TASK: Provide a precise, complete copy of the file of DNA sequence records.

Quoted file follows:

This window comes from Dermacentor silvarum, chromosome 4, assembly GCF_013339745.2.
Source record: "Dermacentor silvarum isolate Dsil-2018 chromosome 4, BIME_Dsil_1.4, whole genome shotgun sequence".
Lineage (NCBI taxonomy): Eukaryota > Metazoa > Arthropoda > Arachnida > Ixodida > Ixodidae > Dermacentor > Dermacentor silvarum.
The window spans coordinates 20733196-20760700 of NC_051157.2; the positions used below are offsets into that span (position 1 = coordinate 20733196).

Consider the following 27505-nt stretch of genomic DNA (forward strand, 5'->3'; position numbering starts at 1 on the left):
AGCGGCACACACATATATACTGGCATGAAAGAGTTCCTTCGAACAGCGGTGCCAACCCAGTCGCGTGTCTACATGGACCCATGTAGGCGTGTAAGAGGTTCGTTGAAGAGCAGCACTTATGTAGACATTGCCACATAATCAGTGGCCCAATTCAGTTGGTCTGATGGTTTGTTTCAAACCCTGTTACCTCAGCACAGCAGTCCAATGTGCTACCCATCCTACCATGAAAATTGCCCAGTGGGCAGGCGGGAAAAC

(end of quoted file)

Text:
This window comes from Dermacentor silvarum, chromosome 4, assembly GCF_013339745.2.
Source record: "Dermacentor silvarum isolate Dsil-2018 chromosome 4, BIME_Dsil_1.4, whole genome shotgun sequence".
Lineage (NCBI taxonomy): Eukaryota > Metazoa > Arthropoda > Arachnida > Ixodida > Ixodidae > Dermacentor > Dermacentor silvarum.
The window spans coordinates 20733196-20760700 of NC_051157.2; the positions used below are offsets into that span (position 1 = coordinate 20733196).

Consider the following 27505-nt stretch of genomic DNA (forward strand, 5'->3'; position numbering starts at 1 on the left):
AGCGGCACACACATATATACTGGCATGAAAGAGTTCCTTCGAACAGCGGTGCCAACCCAGTCGCGTGTCTACATGGACCCATGTAGGCGTGTAAGAGGTTCGTTGAAGAGCAGCACTTATGTAGACATTGCCACATAATCAGTGGCCCAATTCAGTTGGTCTGATGGTTTGTTTCAAACCCTGTTACCTCAGCACAGCAGTCCAATGTGCTACCCATCCTACCATGAAAATTGCCCAGTGGGCAGGCGGGAAAAC